Voters in two of the most liberal cities in America sent a clear message to the Democratic Party on Tuesday: they want their leaders to refocus on the most basic functions of government by ensuring their safety, protecting their quality of life and restoring order.
For months now, voters in San Francisco and Los Angeles have voiced their concerns that daily life in their cities appears to be spiraling out of control. Residents in San Francisco have been contending with a rise in burglaries and car thefts, as well an alarming spate of hate crimes directed against Asian Americans. Los Angeles residents have witnessed a sharp increase in violent crime, while city leaders have been grappling with a homelessness crisis that has led to the proliferation of tents and trash across parks, sidewalks and public spaces, while exposing an untreated mental health emergency on their streets.
On Tuesday, San Francisco voters registered their disquiet by recalling District Attorney Chesa Boudin amid concern that he was advancing progressive policies as a national criminal justice reform advocate at the cost of their safety. It was a move that signaled just how far the political pendulum has swung since the 2020 election cycle when many Democratic voters cited police accountability and criminal justice overhauls among their top concerns – a debate that reached a crescendo following the police killing of George Floyd in Minneapolis.
On the same night, voters in the overwhelmingly progressive city of Los Angeles signaled their unease with Democrats’ handling of crime and homelessness by elevating billionaire shopping mall magnate Rick Caruso, a former Republican who became a Democrat earlier this year, into a runoff race to replace term-limited Mayor Eric Garcetti.
Six-term US Rep. Karen Bass was once viewed as the frontrunner in the mayor’s race, but Caruso mounted an unexpectedly strong challenge against her, spending $40 million to push the argument that city leaders have failed to keep people safe and have proven inept in finding solutions to house some 41,000 people living on the streets.
Bass, a Democrat who led the House negotiations on legislation to increase police accountability after Floyd’s death, has promised to make public safety a priority. She pledged to restore the Los Angeles Police Department to its authorized force of 9,700 officers, in part by hiring more civilians to free up 250 officers to return to street patrols. But she has not gone as far as Caruso, who has promised to hire 1,500 additional officers and to bring on some 500 sanitation workers to clean up the streets – proposals that his critics say the city cannot afford.
For months now, the crosswinds facing Democrats nationally as they struggle to find an effective message on crime and inflation have been apparent in races across California, where Democrats currently hold all the statewide offices and dominate the congressional delegation.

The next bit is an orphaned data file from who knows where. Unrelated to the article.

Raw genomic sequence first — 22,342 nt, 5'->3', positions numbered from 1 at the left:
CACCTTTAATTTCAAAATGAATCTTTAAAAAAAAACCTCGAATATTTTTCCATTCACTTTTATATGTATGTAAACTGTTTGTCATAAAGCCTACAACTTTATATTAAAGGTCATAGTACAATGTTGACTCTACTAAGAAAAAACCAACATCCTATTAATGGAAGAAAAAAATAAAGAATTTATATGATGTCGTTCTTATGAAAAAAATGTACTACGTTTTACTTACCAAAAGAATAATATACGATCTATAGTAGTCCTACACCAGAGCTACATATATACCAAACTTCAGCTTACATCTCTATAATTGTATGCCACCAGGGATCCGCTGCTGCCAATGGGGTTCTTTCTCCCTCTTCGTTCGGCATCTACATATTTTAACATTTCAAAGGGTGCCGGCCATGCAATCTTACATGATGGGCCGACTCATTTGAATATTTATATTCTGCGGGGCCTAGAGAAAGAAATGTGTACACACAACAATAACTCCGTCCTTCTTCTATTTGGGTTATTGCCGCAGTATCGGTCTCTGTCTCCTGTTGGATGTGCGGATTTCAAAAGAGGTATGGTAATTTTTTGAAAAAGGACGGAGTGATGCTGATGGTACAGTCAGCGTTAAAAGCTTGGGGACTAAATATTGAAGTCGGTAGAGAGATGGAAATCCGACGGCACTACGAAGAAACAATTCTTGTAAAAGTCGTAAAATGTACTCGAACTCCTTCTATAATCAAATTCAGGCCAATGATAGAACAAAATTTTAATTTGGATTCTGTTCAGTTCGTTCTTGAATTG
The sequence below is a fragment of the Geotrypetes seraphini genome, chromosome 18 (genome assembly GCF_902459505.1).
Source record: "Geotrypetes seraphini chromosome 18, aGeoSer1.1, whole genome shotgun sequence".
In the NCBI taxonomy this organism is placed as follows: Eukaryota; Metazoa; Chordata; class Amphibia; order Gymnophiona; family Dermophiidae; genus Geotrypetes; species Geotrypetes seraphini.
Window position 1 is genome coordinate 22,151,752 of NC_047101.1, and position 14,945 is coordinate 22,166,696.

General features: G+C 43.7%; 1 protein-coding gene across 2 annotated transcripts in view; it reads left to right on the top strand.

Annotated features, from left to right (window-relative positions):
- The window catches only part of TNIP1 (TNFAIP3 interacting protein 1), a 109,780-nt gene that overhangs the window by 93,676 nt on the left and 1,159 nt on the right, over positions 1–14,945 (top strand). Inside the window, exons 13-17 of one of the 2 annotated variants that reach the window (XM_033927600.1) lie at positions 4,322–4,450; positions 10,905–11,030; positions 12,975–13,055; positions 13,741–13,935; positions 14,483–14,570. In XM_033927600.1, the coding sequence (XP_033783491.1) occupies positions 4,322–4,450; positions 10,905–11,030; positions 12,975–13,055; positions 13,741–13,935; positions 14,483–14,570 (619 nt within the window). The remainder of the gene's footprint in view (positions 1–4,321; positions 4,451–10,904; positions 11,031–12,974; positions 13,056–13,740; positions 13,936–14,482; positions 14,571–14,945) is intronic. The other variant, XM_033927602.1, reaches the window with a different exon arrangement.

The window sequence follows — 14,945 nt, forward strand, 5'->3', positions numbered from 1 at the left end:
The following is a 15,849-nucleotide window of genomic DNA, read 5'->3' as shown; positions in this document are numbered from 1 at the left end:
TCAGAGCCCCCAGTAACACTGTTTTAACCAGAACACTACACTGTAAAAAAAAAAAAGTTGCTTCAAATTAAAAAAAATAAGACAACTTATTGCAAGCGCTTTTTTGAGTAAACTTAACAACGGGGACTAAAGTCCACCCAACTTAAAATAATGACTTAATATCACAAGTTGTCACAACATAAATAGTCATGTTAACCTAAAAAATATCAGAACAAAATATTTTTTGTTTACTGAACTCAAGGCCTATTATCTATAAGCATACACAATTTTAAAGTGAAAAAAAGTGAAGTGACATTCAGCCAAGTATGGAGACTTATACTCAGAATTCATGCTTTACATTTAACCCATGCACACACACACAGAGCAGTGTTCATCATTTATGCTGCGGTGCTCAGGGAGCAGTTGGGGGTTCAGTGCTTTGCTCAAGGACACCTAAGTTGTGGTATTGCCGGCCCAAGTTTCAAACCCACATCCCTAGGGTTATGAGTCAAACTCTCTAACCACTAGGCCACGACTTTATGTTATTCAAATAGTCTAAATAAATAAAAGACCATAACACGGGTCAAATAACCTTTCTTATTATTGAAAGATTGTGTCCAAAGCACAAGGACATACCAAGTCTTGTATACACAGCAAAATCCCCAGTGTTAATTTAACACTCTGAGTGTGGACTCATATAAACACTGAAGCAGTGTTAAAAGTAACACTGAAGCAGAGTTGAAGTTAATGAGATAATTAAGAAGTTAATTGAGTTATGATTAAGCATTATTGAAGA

The new map that was drawn by the state’s nonpartisan redistricting commission last year yielded as many as ten competitive House races in California, where Democrats were bullish about the potential for pickups.
But those ambitions have been tempered by the fact that Golden State voters are contending with the highest gas prices in the nation, unsettled by the spike in violent crime and frustrated by the fact that they see no improvement in homelessness even though billions of dollars are flowing to build housing and shelters. All those issues have surfaced in close races in the state, emboldening Republicans who are advancing the notion that Democratic policies are leading to chaos.
The low turnout in Tuesday’s elections in California and New Jersey was another sign that Democrats are failing to energize their voters in states that will be key to their hopes of holding control of Congress.
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Despite an array of competitive House races – where the top two vote-getters regardless of party will advance to the general election – only 19% of California ballots had been returned as of Tuesday even though they were mailed to nearly 22 million voters weeks ago, according to ballot tracking data from the California-based firm Political Data Intelligence.
Voters also cast ballots in Iowa, Mississippi, Montana, New Mexico and South Dakota on Tuesday in primary contests that offered a window into how much voters intend to blame the party in power for their dissatisfaction about the state of the economy and the country.